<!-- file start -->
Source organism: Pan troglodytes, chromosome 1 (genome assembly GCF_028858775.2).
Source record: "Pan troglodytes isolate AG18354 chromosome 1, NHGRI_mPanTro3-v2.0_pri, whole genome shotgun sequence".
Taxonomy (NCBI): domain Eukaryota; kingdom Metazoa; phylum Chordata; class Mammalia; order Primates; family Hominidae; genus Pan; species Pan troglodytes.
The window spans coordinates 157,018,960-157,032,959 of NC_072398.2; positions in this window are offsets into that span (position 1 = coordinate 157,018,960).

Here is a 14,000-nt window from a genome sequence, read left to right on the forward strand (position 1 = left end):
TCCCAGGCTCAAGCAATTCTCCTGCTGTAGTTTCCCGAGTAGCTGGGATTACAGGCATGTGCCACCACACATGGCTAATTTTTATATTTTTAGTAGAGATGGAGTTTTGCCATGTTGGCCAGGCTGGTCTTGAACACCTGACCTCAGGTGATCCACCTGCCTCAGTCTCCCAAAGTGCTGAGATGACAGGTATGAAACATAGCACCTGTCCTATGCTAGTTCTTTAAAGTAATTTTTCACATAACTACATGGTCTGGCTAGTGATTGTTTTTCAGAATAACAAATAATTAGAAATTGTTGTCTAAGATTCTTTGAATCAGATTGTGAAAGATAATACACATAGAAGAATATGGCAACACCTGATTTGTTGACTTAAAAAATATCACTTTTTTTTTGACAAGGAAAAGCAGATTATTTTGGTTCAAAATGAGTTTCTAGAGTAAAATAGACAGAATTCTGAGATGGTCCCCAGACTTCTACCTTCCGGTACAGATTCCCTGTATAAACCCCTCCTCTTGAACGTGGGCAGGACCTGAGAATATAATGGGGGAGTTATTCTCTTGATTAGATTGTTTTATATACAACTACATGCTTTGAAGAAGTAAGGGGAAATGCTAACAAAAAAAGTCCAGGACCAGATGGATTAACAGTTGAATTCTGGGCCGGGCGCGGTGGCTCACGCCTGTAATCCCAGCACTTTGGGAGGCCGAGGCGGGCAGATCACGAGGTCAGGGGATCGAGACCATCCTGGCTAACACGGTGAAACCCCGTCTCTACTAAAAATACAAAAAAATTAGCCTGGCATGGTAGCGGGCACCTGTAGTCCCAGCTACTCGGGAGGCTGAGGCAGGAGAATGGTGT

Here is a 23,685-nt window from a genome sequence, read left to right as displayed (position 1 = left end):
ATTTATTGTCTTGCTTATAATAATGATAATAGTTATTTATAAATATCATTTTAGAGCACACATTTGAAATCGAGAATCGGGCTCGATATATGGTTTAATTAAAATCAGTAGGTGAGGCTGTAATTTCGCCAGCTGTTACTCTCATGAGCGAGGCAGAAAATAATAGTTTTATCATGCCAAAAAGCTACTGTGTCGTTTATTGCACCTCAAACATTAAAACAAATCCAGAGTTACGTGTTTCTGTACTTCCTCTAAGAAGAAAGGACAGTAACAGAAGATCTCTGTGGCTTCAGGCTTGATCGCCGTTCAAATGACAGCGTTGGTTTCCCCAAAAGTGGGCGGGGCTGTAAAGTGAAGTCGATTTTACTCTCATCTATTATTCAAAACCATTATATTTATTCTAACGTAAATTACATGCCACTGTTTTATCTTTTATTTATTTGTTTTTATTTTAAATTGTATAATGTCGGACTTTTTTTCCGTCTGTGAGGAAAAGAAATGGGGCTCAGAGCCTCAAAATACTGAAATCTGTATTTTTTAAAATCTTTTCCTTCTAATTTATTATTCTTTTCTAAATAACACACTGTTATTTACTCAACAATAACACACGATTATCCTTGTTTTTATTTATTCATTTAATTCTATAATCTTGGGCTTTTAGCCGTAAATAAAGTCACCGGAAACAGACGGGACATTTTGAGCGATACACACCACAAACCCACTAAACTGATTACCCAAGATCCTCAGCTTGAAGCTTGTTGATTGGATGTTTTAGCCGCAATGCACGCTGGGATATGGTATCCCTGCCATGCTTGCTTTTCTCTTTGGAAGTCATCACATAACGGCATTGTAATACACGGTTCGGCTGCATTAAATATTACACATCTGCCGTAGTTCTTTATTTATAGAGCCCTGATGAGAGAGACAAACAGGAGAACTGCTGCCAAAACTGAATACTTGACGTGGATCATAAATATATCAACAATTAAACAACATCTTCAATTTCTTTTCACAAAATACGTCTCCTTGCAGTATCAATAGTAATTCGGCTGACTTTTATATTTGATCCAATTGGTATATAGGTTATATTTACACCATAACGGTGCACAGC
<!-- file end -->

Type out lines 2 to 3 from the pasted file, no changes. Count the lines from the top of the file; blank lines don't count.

Source record: "Pan troglodytes isolate AG18354 chromosome 1, NHGRI_mPanTro3-v2.0_pri, whole genome shotgun sequence".
Taxonomy (NCBI): domain Eukaryota; kingdom Metazoa; phylum Chordata; class Mammalia; order Primates; family Hominidae; genus Pan; species Pan troglodytes.